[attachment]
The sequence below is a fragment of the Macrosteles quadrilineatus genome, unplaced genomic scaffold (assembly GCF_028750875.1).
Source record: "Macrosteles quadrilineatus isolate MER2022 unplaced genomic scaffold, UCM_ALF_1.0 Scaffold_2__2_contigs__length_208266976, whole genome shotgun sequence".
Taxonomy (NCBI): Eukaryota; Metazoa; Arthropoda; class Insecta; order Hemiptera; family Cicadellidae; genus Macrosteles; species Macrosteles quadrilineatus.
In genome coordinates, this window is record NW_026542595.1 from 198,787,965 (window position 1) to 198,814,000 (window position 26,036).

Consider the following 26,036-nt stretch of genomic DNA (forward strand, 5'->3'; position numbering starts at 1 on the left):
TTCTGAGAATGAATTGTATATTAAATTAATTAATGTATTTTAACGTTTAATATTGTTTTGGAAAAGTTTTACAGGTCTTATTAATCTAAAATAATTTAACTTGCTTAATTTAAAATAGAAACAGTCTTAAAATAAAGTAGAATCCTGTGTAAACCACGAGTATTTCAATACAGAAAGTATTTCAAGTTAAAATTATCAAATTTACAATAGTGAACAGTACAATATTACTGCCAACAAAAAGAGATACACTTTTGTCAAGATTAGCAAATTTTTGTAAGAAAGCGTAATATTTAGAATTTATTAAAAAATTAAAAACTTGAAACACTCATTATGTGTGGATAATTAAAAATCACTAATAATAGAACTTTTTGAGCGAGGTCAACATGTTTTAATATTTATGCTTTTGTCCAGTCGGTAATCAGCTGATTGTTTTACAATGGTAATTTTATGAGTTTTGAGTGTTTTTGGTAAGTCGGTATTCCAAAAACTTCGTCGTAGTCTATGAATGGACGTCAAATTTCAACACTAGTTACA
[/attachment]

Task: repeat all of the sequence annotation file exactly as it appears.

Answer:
The sequence below is a fragment of the Macrosteles quadrilineatus genome, unplaced genomic scaffold (assembly GCF_028750875.1).
Source record: "Macrosteles quadrilineatus isolate MER2022 unplaced genomic scaffold, UCM_ALF_1.0 Scaffold_2__2_contigs__length_208266976, whole genome shotgun sequence".
Taxonomy (NCBI): Eukaryota; Metazoa; Arthropoda; class Insecta; order Hemiptera; family Cicadellidae; genus Macrosteles; species Macrosteles quadrilineatus.
In genome coordinates, this window is record NW_026542595.1 from 198,787,965 (window position 1) to 198,814,000 (window position 26,036).

Consider the following 26,036-nt stretch of genomic DNA (forward strand, 5'->3'; position numbering starts at 1 on the left):
TTCTGAGAATGAATTGTATATTAAATTAATTAATGTATTTTAACGTTTAATATTGTTTTGGAAAAGTTTTACAGGTCTTATTAATCTAAAATAATTTAACTTGCTTAATTTAAAATAGAAACAGTCTTAAAATAAAGTAGAATCCTGTGTAAACCACGAGTATTTCAATACAGAAAGTATTTCAAGTTAAAATTATCAAATTTACAATAGTGAACAGTACAATATTACTGCCAACAAAAAGAGATACACTTTTGTCAAGATTAGCAAATTTTTGTAAGAAAGCGTAATATTTAGAATTTATTAAAAAATTAAAAACTTGAAACACTCATTATGTGTGGATAATTAAAAATCACTAATAATAGAACTTTTTGAGCGAGGTCAACATGTTTTAATATTTATGCTTTTGTCCAGTCGGTAATCAGCTGATTGTTTTACAATGGTAATTTTATGAGTTTTGAGTGTTTTTGGTAAGTCGGTATTCCAAAAACTTCGTCGTAGTCTATGAATGGACGTCAAATTTCAACACTAGTTACA